Swiss citizenship For Members

Do EU residents in Switzerland need to get Swiss citizenship?

Helena Bachmann
Helena Bachmann - [email protected]
Do EU residents in Switzerland need to get Swiss citizenship?
EU citizens don't actually need to be naturalised in Switzerland. Photo: Pixabay

If you come from the European Union or Norway, Iceland, or Liechtenstein (EFTA) and live in Switzerland you may be wondering whether applying for Swiss nationality is worth your while.


While many foreign residents are impatiently waiting for the moment when they will be eligible to apply for a Swiss passport, others are in no rush to do so.
The desire (or the lack thereof) to become a citizen of Switzerland — in addition to maintaining their original nationality, if they decide to do so — varies from person to person, depending on many different factors.

The main one is undoubtedly whether the foreigner intends to stay in Switzerland indefinitely, or plans to return home eventually.

Another reason may very well be the desire to participate fully and completely in Switzerland’s  political life and democratic processes — that is, to vote in referendums and elections, and feel that your opinion matters.

But a lot may also depend on another factor: your nationality.

For people from third countries who have lived in Switzerland long enough — 10 years with  a B or L permit — before finally being eligible for their permanent residency C permit, is a huge event. (Americans and Canadians, on the other hand, can apply for a C permit after five years of consecutive residence).

It is therefore logical that many of these people, whose status in Switzerland has been conditional and tenuous for many years, will jump on the opportunity to be naturalised and ‘regularise’ their situation.


What about people from the EU / EFTA?

Admittedly, there is far less urgency — or need, for that matter — to become a Swiss citizen if you have a passport from an EU or EFTA state.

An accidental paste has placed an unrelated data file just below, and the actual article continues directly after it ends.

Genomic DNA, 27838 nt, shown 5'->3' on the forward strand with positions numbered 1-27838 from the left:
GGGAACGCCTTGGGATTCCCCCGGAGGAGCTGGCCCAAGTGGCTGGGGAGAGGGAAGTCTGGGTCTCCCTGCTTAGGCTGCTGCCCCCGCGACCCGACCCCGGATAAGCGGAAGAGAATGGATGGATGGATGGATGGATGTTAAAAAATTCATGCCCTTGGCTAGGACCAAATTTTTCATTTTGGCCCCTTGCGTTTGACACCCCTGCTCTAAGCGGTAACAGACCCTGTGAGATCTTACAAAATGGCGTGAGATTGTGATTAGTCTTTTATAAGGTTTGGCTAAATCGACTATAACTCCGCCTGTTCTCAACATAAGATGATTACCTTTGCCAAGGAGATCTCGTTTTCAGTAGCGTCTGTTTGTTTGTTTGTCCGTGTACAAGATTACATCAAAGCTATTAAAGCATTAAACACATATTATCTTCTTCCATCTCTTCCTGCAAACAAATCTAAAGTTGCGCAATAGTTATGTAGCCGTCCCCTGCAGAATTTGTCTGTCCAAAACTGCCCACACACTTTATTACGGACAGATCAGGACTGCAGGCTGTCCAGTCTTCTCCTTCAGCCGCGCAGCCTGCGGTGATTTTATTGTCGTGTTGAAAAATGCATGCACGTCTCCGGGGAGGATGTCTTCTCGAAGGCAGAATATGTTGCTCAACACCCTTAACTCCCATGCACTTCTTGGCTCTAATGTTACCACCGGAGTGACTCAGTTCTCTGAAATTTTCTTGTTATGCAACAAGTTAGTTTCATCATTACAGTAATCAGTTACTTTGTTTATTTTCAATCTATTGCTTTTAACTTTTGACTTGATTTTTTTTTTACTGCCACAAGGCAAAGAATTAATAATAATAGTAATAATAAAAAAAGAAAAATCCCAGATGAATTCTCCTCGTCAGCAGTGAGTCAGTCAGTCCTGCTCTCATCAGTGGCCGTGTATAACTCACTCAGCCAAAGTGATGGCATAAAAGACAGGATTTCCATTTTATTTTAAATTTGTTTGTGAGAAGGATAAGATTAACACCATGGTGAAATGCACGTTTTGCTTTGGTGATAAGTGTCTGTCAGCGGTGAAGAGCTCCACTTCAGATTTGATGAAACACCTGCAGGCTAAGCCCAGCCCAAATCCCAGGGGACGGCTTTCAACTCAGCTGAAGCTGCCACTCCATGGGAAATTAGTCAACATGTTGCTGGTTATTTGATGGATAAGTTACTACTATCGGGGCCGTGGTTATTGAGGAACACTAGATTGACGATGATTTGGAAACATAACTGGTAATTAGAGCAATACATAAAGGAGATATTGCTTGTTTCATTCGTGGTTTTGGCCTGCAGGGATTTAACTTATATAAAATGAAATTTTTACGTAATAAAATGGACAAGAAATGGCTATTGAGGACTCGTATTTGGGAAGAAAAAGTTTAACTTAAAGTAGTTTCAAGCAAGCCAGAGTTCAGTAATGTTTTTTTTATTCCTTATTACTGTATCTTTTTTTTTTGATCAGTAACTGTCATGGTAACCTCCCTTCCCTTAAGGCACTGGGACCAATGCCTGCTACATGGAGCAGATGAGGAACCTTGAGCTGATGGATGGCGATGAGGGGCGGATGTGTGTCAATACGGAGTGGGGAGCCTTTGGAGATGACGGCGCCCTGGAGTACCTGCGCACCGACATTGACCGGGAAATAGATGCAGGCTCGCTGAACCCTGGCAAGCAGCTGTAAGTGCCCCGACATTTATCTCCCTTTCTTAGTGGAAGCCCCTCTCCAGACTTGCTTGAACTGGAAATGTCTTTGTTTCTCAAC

That’s because you have an almost unlimited access to Swiss jobs and residency, as well as sweeping rights overall. For instance, you are free to change jobs and move from one canton to another.

Another benefit that you, as a citizen of an EU / EFTA state have, is that you can come to Switzerland and look for work for up to six months without any visa requirements.

Also, in case of a job loss, an EU / EFTA citizen doesn’t have to leave Switzerland immediately.

Instead, they may stay in the country for at least six months to seek new employment. 

Another perk is that if you are living in Switzerland as an EU/EFTA citizen, you can purchase property – indeed, you have the same rights in this regard as Swiss citizens do.

You do not need a permit or any additional permissions that a Swiss citizen would not require to buy property. 

READ ALSO: Just how freely can EU citizens move to (and within) Switzerland?

All this to say that you can live in Switzerland pretty much indefinitely on your EU / EFTA passport, and neither your residency nor employment is subject to the same restrictions as those imposed on third country nationals.

You basically enjoy the same rights as Swiss citizens, except for the right to vote, which may or may not matter to you.

In that respect, you don’t need a Swiss passport, especially if you don’t plan to remain in the country longterm.



…if you do want to continue living in Switzerland, it may be worth your while to apply for naturalisation, if only out of pragmatism.

That’s because if you leave the country for more than six months on a B permit, you will lose the residency rights (though can re-apply to have them re-established).

With a C permit, you have the benefit of putting it on hold for up to four years. But if you neglect to do so, then the permit (and your permanent residency status) will expire.

READ ALSO: How long can I stay out of Switzerland and keep my residency rights?

So in this respect at least, having a Swiss passport will give you more flexibility and security.


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